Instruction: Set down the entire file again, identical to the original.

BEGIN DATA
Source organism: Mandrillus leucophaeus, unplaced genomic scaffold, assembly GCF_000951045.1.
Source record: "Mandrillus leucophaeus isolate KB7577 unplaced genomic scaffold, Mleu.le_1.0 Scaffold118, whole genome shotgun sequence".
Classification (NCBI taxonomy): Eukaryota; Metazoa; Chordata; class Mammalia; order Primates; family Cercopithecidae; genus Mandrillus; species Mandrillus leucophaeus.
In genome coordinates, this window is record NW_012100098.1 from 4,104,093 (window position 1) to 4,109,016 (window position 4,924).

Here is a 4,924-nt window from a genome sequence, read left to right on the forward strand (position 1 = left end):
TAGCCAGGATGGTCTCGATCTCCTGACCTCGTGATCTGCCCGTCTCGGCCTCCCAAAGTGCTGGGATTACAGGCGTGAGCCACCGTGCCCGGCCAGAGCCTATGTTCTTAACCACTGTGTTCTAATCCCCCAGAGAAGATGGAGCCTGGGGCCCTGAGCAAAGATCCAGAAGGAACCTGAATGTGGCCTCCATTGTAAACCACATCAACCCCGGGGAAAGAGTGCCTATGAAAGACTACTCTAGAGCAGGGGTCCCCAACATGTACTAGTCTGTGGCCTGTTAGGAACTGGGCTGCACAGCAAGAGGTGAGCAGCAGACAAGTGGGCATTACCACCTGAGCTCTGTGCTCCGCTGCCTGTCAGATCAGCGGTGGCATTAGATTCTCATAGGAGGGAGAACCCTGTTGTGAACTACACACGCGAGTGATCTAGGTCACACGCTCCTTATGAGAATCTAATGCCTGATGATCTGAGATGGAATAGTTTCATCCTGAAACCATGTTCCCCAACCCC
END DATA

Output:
Source organism: Mandrillus leucophaeus, unplaced genomic scaffold, assembly GCF_000951045.1.
Source record: "Mandrillus leucophaeus isolate KB7577 unplaced genomic scaffold, Mleu.le_1.0 Scaffold118, whole genome shotgun sequence".
Classification (NCBI taxonomy): Eukaryota; Metazoa; Chordata; class Mammalia; order Primates; family Cercopithecidae; genus Mandrillus; species Mandrillus leucophaeus.
In genome coordinates, this window is record NW_012100098.1 from 4,104,093 (window position 1) to 4,109,016 (window position 4,924).

Here is a 4,924-nt window from a genome sequence, read left to right on the forward strand (position 1 = left end):
TAGCCAGGATGGTCTCGATCTCCTGACCTCGTGATCTGCCCGTCTCGGCCTCCCAAAGTGCTGGGATTACAGGCGTGAGCCACCGTGCCCGGCCAGAGCCTATGTTCTTAACCACTGTGTTCTAATCCCCCAGAGAAGATGGAGCCTGGGGCCCTGAGCAAAGATCCAGAAGGAACCTGAATGTGGCCTCCATTGTAAACCACATCAACCCCGGGGAAAGAGTGCCTATGAAAGACTACTCTAGAGCAGGGGTCCCCAACATGTACTAGTCTGTGGCCTGTTAGGAACTGGGCTGCACAGCAAGAGGTGAGCAGCAGACAAGTGGGCATTACCACCTGAGCTCTGTGCTCCGCTGCCTGTCAGATCAGCGGTGGCATTAGATTCTCATAGGAGGGAGAACCCTGTTGTGAACTACACACGCGAGTGATCTAGGTCACACGCTCCTTATGAGAATCTAATGCCTGATGATCTGAGATGGAATAGTTTCATCCTGAAACCATGTTCCCCAACCCC